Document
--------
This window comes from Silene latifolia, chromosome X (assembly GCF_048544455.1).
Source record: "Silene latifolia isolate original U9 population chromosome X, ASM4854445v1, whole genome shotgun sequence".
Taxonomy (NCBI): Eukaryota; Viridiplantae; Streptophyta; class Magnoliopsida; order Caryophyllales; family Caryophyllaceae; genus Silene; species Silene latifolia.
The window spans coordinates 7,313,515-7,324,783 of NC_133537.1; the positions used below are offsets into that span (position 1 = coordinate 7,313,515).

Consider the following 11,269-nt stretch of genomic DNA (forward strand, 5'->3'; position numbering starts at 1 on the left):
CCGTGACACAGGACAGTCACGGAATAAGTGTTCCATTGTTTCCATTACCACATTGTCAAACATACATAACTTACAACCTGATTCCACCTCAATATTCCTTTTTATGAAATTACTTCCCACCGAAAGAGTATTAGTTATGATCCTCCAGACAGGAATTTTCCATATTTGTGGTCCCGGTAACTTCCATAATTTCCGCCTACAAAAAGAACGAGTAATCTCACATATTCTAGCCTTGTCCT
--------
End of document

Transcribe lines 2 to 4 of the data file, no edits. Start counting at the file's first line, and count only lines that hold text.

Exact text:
Source record: "Silene latifolia isolate original U9 population chromosome X, ASM4854445v1, whole genome shotgun sequence".
Taxonomy (NCBI): Eukaryota; Viridiplantae; Streptophyta; class Magnoliopsida; order Caryophyllales; family Caryophyllaceae; genus Silene; species Silene latifolia.
The window spans coordinates 7,313,515-7,324,783 of NC_133537.1; the positions used below are offsets into that span (position 1 = coordinate 7,313,515).